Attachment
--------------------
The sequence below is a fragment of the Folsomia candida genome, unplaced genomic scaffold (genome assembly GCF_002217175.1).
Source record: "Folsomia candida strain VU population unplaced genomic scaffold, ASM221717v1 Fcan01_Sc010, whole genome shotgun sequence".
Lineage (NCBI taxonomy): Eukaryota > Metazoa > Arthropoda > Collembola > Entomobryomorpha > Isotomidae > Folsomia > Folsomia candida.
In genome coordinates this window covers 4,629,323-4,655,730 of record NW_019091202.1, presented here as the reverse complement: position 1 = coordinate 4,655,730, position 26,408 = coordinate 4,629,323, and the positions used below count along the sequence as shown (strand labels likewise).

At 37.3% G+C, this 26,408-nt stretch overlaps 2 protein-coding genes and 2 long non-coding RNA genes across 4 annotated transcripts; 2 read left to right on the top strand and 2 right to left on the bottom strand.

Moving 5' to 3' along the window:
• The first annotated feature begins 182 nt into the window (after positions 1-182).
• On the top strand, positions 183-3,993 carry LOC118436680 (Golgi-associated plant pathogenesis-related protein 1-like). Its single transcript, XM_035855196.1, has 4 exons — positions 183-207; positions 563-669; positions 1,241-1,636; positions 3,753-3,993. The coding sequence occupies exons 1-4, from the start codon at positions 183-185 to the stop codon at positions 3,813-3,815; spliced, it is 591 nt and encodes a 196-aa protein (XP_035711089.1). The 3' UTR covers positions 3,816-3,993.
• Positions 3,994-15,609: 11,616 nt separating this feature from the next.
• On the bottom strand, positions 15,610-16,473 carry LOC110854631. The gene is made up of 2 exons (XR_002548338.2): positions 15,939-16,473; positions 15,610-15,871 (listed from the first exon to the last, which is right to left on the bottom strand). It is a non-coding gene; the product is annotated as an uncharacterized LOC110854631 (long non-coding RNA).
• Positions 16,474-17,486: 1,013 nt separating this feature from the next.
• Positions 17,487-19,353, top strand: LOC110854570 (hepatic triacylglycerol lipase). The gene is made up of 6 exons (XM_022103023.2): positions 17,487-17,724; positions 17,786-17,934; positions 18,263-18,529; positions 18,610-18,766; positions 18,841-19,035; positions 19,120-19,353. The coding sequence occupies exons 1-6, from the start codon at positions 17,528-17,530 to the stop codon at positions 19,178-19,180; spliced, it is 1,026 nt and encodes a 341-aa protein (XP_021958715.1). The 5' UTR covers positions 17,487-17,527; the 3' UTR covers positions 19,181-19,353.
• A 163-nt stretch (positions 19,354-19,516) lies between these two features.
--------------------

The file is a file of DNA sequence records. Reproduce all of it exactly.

The sequence below is a fragment of the Folsomia candida genome, unplaced genomic scaffold (genome assembly GCF_002217175.1).
Source record: "Folsomia candida strain VU population unplaced genomic scaffold, ASM221717v1 Fcan01_Sc010, whole genome shotgun sequence".
Lineage (NCBI taxonomy): Eukaryota > Metazoa > Arthropoda > Collembola > Entomobryomorpha > Isotomidae > Folsomia > Folsomia candida.
In genome coordinates this window covers 4,629,323-4,655,730 of record NW_019091202.1, presented here as the reverse complement: position 1 = coordinate 4,655,730, position 26,408 = coordinate 4,629,323, and the positions used below count along the sequence as shown (strand labels likewise).

At 37.3% G+C, this 26,408-nt stretch overlaps 2 protein-coding genes and 2 long non-coding RNA genes across 4 annotated transcripts; 2 read left to right on the top strand and 2 right to left on the bottom strand.

Moving 5' to 3' along the window:
• The first annotated feature begins 182 nt into the window (after positions 1-182).
• On the top strand, positions 183-3,993 carry LOC118436680 (Golgi-associated plant pathogenesis-related protein 1-like). Its single transcript, XM_035855196.1, has 4 exons — positions 183-207; positions 563-669; positions 1,241-1,636; positions 3,753-3,993. The coding sequence occupies exons 1-4, from the start codon at positions 183-185 to the stop codon at positions 3,813-3,815; spliced, it is 591 nt and encodes a 196-aa protein (XP_035711089.1). The 3' UTR covers positions 3,816-3,993.
• Positions 3,994-15,609: 11,616 nt separating this feature from the next.
• On the bottom strand, positions 15,610-16,473 carry LOC110854631. The gene is made up of 2 exons (XR_002548338.2): positions 15,939-16,473; positions 15,610-15,871 (listed from the first exon to the last, which is right to left on the bottom strand). It is a non-coding gene; the product is annotated as an uncharacterized LOC110854631 (long non-coding RNA).
• Positions 16,474-17,486: 1,013 nt separating this feature from the next.
• Positions 17,487-19,353, top strand: LOC110854570 (hepatic triacylglycerol lipase). The gene is made up of 6 exons (XM_022103023.2): positions 17,487-17,724; positions 17,786-17,934; positions 18,263-18,529; positions 18,610-18,766; positions 18,841-19,035; positions 19,120-19,353. The coding sequence occupies exons 1-6, from the start codon at positions 17,528-17,530 to the stop codon at positions 19,178-19,180; spliced, it is 1,026 nt and encodes a 341-aa protein (XP_021958715.1). The 5' UTR covers positions 17,487-17,527; the 3' UTR covers positions 19,181-19,353.
• A 163-nt stretch (positions 19,354-19,516) lies between these two features.